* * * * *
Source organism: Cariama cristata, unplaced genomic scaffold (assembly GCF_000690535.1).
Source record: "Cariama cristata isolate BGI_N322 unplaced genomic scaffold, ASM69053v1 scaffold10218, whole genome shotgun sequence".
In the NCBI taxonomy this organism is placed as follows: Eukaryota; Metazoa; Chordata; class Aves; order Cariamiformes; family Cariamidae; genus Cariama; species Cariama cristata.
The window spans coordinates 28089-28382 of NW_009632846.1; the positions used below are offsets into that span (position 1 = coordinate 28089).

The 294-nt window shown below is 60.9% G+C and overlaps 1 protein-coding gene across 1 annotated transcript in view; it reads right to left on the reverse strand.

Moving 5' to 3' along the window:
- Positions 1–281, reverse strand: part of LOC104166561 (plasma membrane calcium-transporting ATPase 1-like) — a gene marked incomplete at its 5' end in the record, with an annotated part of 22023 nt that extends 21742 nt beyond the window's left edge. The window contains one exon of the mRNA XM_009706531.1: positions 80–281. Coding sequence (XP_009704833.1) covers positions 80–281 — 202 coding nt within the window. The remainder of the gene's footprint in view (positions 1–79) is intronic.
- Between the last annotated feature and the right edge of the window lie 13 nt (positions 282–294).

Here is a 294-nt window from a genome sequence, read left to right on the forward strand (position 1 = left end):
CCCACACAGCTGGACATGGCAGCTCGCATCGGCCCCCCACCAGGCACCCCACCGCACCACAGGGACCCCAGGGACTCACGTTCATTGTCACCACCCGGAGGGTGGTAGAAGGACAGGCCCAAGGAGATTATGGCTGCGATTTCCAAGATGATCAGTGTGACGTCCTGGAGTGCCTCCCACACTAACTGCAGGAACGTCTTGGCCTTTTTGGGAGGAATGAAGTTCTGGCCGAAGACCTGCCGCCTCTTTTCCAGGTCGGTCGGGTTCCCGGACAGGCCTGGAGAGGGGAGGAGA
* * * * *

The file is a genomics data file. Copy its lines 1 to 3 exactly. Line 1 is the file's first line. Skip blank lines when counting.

Source organism: Cariama cristata, unplaced genomic scaffold (assembly GCF_000690535.1).
Source record: "Cariama cristata isolate BGI_N322 unplaced genomic scaffold, ASM69053v1 scaffold10218, whole genome shotgun sequence".
In the NCBI taxonomy this organism is placed as follows: Eukaryota; Metazoa; Chordata; class Aves; order Cariamiformes; family Cariamidae; genus Cariama; species Cariama cristata.